Speeches designed to promote hate were common in the period leading to the 1994 genocide against the Tutsi. The Juvenal Habyarimana government relied on hate speech to spread their views and advise their partisans.
One of the most significant was delivered on 22nd November 1992 by linguist Dr Leon Mugesera, the vice president of Habyarimana’s party the Mouvement républicain national pour la démocratie et le développement (MRND) in the northwestern region.
The UN court which tried genocide suspects (ICTR) defined this speech as the earliest record of genocidal discourse in Rwanda.
Mugesera, like many ethnic extremists of the time, evoked the Hamitic narrative when discussing the RPF rebels and Tutsis. In fact, the speech provided the ideologal ground for the mass killings.
By designating the RPF and Tutsis in general as invaders, inyenzi, and snakes, Mugesera portrayed them as a threat which Hutus had to unite and eliminate. In fact, he encouraged his militants to resort to violence and exterminate Tutsis to avoid another conquest of Rwanda.
In his speech, Mugesera brings up the need to protect Rwanda and in doing so he equates violence to self-defense or protection of the Rwandan land and its people against the Tutsi invader.
In one of the passages, Mugesera also stated that “if someone comes one day to move into your yard and defecate there, will you really allow him to come again”, what he was trying to establish when talking about “your yard” was the claim of Rwanda as being the rightful home of Hutus.
He further expanded on this foreignness of the Tutsis when he called upon militants to send them back to Ethiopia through the Nyabarongo river.
The blunt message within Mugesera’s speech did not fall on deaf ears as after the genocide, the bodies of massacred Tutsis were found floating on the said river.
In her book ‘Do Not Disturb: The Story of a Political Murder and an African Regime Gone Bad‘ published earlier this year, British writer Michela Wrong invokes the same ‘Hamitic hypothesis’ to explain what she claims are ‘differences’ among Rwandans.
She writes, wrongly, that Tutsis and Hutus had a “client-patron relationship” going back before colonialism. Wrong mentions in passing about the clans of Rwanda, preferring to maintain the Hamitic narrative.
The difference between the communities (Tutsi and Hutu), Wrong writes, seem so stark that “only migration could explain it”.
Wrong backs her predecessor racists that Tutsis were originally “Hamites”—Caucasian descendants of the biblical Ham — who had migrated to the Great Lakes from Egypt and Ethiopia, conquering the indigenous Bantu and introducing their more sophisticated, civilized ways.
“It was obvious which of the ethnic groups—“European under a black skin” versus “the backward Negro”— the colonial powers would regard as natural allies,” Wrong writes on page 126.
She brands all Tutsis as “Tutsi aristocracy” accounting for “14 percent of Rwanda’s population”.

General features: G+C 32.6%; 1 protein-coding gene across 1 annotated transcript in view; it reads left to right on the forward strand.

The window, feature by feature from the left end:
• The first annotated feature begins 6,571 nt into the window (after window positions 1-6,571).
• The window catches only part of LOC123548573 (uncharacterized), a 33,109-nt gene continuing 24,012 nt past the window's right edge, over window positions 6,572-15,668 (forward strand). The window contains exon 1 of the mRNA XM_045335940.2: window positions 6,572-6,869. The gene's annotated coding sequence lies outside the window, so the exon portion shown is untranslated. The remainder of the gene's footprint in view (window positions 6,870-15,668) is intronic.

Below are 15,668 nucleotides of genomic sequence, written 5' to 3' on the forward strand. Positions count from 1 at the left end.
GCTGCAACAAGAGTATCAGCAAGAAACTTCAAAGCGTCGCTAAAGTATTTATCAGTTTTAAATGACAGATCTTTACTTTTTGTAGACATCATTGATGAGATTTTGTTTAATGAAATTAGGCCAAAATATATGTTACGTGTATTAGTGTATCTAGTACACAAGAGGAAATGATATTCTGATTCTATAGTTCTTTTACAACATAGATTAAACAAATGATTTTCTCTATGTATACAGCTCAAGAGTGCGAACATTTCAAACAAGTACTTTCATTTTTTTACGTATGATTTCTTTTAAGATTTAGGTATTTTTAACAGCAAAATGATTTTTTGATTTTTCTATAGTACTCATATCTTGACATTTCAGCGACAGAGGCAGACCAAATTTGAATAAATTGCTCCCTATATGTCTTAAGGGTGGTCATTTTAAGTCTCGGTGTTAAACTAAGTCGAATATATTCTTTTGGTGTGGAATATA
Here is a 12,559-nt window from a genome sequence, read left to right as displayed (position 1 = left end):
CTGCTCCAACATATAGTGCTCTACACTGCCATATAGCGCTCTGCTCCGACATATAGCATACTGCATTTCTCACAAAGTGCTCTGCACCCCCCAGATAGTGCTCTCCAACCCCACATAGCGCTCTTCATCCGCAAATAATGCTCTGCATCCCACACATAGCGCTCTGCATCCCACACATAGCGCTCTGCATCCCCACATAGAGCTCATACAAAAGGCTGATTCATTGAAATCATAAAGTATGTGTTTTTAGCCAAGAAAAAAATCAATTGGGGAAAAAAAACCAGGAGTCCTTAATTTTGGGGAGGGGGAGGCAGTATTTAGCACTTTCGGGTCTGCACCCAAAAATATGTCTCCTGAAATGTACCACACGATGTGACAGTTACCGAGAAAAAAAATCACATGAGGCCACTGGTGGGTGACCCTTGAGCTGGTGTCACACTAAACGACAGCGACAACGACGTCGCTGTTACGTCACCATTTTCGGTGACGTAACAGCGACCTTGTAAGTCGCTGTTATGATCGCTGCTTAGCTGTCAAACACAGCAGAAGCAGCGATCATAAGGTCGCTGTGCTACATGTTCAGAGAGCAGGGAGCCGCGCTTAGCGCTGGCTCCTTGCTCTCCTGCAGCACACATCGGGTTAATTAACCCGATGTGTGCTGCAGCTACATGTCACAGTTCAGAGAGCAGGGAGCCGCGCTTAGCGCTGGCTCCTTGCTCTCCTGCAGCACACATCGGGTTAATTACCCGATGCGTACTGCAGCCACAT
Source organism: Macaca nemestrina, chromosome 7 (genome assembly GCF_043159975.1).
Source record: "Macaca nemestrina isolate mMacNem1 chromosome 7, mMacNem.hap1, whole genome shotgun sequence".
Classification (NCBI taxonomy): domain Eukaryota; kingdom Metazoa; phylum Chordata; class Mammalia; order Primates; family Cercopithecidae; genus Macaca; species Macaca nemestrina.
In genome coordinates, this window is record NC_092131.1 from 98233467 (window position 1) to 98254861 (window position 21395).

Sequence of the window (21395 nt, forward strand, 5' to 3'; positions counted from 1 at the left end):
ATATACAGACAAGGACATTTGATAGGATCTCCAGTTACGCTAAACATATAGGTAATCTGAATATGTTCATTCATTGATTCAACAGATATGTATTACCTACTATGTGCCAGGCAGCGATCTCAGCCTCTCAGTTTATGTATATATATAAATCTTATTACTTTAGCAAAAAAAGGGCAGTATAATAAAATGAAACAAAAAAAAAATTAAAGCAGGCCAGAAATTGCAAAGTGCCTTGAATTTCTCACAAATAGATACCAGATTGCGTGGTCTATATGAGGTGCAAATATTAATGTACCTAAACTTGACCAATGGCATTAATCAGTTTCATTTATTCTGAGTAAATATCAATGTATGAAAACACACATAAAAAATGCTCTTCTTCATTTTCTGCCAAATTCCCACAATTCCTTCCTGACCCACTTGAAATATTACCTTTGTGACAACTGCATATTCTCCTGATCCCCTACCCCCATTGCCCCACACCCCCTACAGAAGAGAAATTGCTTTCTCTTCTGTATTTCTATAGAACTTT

Wrong writes that “There’s a disconcertingly otherworldly appearance to these etiolated, Giacometti-slim monarchs, with their high foreheads, protruding teeth, and endless legs…”
Adding – “No wonder that, comparing these men to the stubby Hutu peasants working the fields, visitors assumed they must be separate races.”
Wrong emphasises another divisionist notion that Tutsi women are more beautiful. One example of this is where she explains how Rwandans, both Hutus and Tutsis, ended up in Uganda going back to the 1920s.
The British writer demeaningly refers to the 1959 massacre and expulsion of Tutsis from Rwanda, which went on till the mid 1960s.
Wrong writes: “Tutsi women are famous for their beauty, and as the human caravan crossed the border, Ugandan men lined the road to weigh up which women they would claim.”
“Many of the women had once belonged to the royal household, but now they were in no position to negotiate terms, so dowries were low. Some Tutsi wives, deciding that sex was now their only survival strategy, camouflaged their husbands as “brothers” and “cousins,” becoming suddenly single and available again.”
This is aimed at presenting Tutsis, also emphasised throughout various pages of the book, as canning liars.
To negate the genocide against the Tutsi, and therefore keep the denialist flame alight, Wrong writes on page 446, using previous works of like-minded authors, that “The differences between the Jews and Tutsis are as significant as the similarities.”
Wrong has a way at words when describing the RPF rebels who had come to government in 1994. “These were men supremely skilled at seduction, intellectual, emotional, or sexual.”
In a follow up, Wrong adds: “American diplomats weary of negotiating with sleazy Great Lakes politicians thrilled at the puritanism of these thin, driven young men in camouflage.”
“NGO workers who were new to Africa’s Great Lakes listened to their tales, hearts pounding with sympathy and outrage—initially, at least. Reporters, photographers, and filmmakers became lifelong friends or ended up jumping into bed with them. Intensity, along with imminent danger—and the Great Lakes has always been a dangerous place to live and work—is one of the great aphrodisiacs.”
The language, choice of authors to quote and sources for her book was strategically designed to maintain the racist ethnic theories which the genocide extremists have been using for past 27 years.
It is partly the reason the book has won praise from the extremists; it brings their vision of Rwanda into mainstream discourse.